I've written on several occasions of my favourite singer, Frank Sinatra. More recently I did a caricature tribute to Bobby Darin. With today's subject of Dean Martin, I now complete the triumvirate of my favourite male singers. Yes, more often than not, one of these three legends is heard crooning from my stereo, as I still yearn for those wonderful years when the radio airwaves were ruled by Italian American baritones. Actually, I had hoped to write this tribute to Dean for his birthday on June 7th, but I'd been on vacation the week before and had no time to draw the caricature at that time.
I am of course a huge fan of The Rat Pack, not only for their music, but also for their breezy attitude and brash humour, so refreshing when compared to today's stifling (and in my opinion, unhealthy) "politically correct" sensitivities that seek to find offense in any off-the-cuff remark. As a cartoonist, I have no time for this latter day nonsense, and much prefer the freewheeling style of Frank, Dean and Sammy. The joke of course is that the Las Vegas routines of The Rat Pack were satirically puncturing the absurdity of ethnic intolerance, but did so through allowing Frank and Dean to behave like frat boys, getting in good-natured digs at Sam, who ultimately came off as both the sympathetic character and the most dignified, yet always somehow getting in a jab or two back at them.
It's always struck me as pretty curious how Frank and Dean ended up as best buddies, as they are actually quite different in many ways. Whereas Frank was a political animal and very passionate about causes he believed in, Dean seemed to prefer not to get too involved and often couldn't work up much passion about something one way or the other. For example, it was Frank who was solidly behind getting JFK elected President, staging fundraisers and using personal clout to sway voters (infamously among the teamsters union). In contrast, Dean was merely along for the ride, showing up to perform at fundraisers more as a favour to Frank than due to any personal political motivation. He'd likely rather have spent the time on the golf course instead, or on his couch back home watching a western on TV.
In their Rat Pack concerts in Vegas, Dean was the court jester sent out first to warm up the audience through feigned inebriation, slurred jokes and humourously altered lyrics to some of his songs. When Frank emerged later for his set, it was a much more serious presentation of his song repertoire, with just the occasional glib aside to the crowd. Dean was certainly the more gifted comic of the two, with an easy humour and perfectly timed delivery. Frank often made remarks that seemed forced and weren't really very funny (except maybe to him). It is likely because of this less than comfortable approach that Frank was not as successful as Dean in hosting a TV variety show, having briefly tried and failed at it several years before Dean went on to a highly successful run with his own Dean Martin Variety Show that lasted for years on NBC. Frank was too intense for a weekly show, whereas Dean's easygoing style made him a natural host that viewers looked forward to spending time with.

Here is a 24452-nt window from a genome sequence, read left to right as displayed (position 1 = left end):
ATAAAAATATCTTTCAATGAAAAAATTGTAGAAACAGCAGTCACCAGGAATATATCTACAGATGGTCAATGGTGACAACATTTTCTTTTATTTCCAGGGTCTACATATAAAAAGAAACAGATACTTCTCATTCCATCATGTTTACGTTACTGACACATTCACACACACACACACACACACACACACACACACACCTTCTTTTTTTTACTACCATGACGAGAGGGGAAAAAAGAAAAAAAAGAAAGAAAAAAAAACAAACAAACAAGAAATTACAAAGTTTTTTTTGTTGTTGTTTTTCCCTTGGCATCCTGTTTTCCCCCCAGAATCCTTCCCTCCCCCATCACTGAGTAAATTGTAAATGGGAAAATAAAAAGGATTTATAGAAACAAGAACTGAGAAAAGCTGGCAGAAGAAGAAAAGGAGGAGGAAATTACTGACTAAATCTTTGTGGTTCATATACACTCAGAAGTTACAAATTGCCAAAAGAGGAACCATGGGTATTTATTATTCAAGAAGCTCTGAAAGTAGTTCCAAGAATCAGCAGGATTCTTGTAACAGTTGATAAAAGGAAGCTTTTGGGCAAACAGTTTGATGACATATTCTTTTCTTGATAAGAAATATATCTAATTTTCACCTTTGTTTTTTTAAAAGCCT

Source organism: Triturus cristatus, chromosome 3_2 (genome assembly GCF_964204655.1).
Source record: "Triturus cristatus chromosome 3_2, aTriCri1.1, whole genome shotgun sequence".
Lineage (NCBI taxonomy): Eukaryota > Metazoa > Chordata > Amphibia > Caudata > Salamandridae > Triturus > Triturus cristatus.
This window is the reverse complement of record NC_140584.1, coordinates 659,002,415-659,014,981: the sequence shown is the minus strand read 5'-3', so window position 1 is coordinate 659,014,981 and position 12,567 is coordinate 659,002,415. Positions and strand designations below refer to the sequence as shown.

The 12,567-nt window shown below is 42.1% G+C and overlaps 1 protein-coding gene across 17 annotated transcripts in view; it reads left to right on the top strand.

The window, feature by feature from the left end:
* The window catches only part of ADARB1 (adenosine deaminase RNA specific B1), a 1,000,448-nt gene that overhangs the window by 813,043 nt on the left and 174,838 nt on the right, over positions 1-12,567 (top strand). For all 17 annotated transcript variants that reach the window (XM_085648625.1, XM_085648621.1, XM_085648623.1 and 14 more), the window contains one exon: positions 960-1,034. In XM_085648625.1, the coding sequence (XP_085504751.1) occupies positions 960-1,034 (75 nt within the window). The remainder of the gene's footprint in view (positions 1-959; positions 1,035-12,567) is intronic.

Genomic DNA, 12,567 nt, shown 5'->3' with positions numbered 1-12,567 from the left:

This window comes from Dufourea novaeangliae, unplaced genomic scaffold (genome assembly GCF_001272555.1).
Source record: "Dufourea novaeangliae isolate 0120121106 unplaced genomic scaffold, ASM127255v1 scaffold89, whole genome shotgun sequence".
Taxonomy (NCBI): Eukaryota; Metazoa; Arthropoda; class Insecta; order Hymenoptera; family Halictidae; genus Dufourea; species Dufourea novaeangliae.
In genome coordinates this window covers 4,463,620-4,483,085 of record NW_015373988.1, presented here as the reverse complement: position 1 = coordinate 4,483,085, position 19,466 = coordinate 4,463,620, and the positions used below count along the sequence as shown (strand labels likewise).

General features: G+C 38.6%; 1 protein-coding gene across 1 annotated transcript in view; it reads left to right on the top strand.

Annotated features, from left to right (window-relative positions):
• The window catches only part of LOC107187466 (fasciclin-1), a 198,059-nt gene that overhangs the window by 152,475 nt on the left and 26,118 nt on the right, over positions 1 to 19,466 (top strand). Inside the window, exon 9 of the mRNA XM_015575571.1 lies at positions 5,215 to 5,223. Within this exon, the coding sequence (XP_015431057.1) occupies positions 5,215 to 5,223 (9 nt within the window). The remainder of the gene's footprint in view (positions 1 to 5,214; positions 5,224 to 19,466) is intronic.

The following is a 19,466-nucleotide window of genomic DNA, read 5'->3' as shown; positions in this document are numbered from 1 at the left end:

There was a trade-off however, in that Frank has to be acknowledged as the more passionate of the two when it came to their recording careers. Frank could sing all manner of songs convincingly, whether it was a swinging, breezy number like Witchcraft, or a heartbreaking ode to rejection and loneliness like One For My Baby, or the wistful It Was a Very Good Year. Though Dean was a wonderful singer, his choice of song material always seemed to remain on the light and breezy side, as I really can't recall him singing anything of great emotional depth. He could sing romantic ballads, but never with the yearning that Frank could imbue them with. His forte seemed to be odes to the swinging bachelor life, with a martini and a babe always within easy reach, my favourite being his rendition of Baby, It's Cold Outside. Interestingly, although both Frank and Dean were proud of their Italian heritage, it was only Dean who included a lot of olive oil saturated Italian ballads in his song catalog, with Frank only dabbling in that genre with his 60s hit, Domani.
I suspect Frank in many ways not only admired Dean, but was likely a little envious of those traits that he himself lacked. It also seems that Dean was alone among Frank's friends in being able to say no to him, while still remaining in his good favour. Frank counted on his cronies hanging out with him and sharing some laughs at the bar until the wee small hours of the morning. Yet Dean was able to get away with often declining the invitation, instead heading back home to bed for a good night's sleep so he could be out the next morning for an early tee off time on the green. Though Frank was one to infamously hold grudges against those who wouldn't jump through his hoops, Dean seemed to be spared his wrath and perhaps was the only guy whom Frank actually admired for his contrariness. Maybe that's also how Dean's fans respond to him as well - as a guy they admire who always marched to the beat of his own drum, critics be damned. Here's to ya' Dino!
For the ultimate Dino site, check out Dino Martin Peters' blog.
(By the way, I dedicate this post to my ol' buddy in Ottawa, Jack Tremblay, another one of Dino's biggest fans. This one's for you, pallie!)
And finally, here's a clip of Dean at his playful best. Check out the part where he's waiting for his cue to resume after the backup singers are through - just priceless!